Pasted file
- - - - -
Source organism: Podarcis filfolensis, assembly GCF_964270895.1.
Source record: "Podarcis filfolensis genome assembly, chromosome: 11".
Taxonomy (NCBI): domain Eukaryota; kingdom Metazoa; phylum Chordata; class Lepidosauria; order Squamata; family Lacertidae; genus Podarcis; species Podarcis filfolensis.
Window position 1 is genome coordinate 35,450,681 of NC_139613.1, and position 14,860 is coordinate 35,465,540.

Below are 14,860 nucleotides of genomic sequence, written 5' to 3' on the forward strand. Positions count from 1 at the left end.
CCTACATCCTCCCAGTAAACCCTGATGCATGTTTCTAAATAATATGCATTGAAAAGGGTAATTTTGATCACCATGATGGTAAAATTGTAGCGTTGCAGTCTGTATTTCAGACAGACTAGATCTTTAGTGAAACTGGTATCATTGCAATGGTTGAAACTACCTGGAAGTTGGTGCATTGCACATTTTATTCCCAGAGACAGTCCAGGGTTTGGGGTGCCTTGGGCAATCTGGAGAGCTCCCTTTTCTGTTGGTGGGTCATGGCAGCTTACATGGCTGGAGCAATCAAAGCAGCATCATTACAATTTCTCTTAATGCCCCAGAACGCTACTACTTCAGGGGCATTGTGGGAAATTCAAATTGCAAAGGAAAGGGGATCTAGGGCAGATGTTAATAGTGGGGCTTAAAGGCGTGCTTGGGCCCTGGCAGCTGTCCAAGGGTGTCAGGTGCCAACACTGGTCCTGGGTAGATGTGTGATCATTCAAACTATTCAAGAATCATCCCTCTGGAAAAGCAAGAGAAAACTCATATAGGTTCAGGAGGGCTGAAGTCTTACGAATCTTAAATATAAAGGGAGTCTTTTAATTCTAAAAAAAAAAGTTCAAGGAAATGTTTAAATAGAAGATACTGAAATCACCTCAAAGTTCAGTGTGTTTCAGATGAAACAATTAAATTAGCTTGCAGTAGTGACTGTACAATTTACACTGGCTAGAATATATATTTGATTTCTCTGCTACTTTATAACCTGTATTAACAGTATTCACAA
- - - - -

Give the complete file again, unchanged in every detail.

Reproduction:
Source organism: Podarcis filfolensis, assembly GCF_964270895.1.
Source record: "Podarcis filfolensis genome assembly, chromosome: 11".
Taxonomy (NCBI): domain Eukaryota; kingdom Metazoa; phylum Chordata; class Lepidosauria; order Squamata; family Lacertidae; genus Podarcis; species Podarcis filfolensis.
Window position 1 is genome coordinate 35,450,681 of NC_139613.1, and position 14,860 is coordinate 35,465,540.

Below are 14,860 nucleotides of genomic sequence, written 5' to 3' on the forward strand. Positions count from 1 at the left end.
CCTACATCCTCCCAGTAAACCCTGATGCATGTTTCTAAATAATATGCATTGAAAAGGGTAATTTTGATCACCATGATGGTAAAATTGTAGCGTTGCAGTCTGTATTTCAGACAGACTAGATCTTTAGTGAAACTGGTATCATTGCAATGGTTGAAACTACCTGGAAGTTGGTGCATTGCACATTTTATTCCCAGAGACAGTCCAGGGTTTGGGGTGCCTTGGGCAATCTGGAGAGCTCCCTTTTCTGTTGGTGGGTCATGGCAGCTTACATGGCTGGAGCAATCAAAGCAGCATCATTACAATTTCTCTTAATGCCCCAGAACGCTACTACTTCAGGGGCATTGTGGGAAATTCAAATTGCAAAGGAAAGGGGATCTAGGGCAGATGTTAATAGTGGGGCTTAAAGGCGTGCTTGGGCCCTGGCAGCTGTCCAAGGGTGTCAGGTGCCAACACTGGTCCTGGGTAGATGTGTGATCATTCAAACTATTCAAGAATCATCCCTCTGGAAAAGCAAGAGAAAACTCATATAGGTTCAGGAGGGCTGAAGTCTTACGAATCTTAAATATAAAGGGAGTCTTTTAATTCTAAAAAAAAAAGTTCAAGGAAATGTTTAAATAGAAGATACTGAAATCACCTCAAAGTTCAGTGTGTTTCAGATGAAACAATTAAATTAGCTTGCAGTAGTGACTGTACAATTTACACTGGCTAGAATATATATTTGATTTCTCTGCTACTTTATAACCTGTATTAACAGTATTCACAA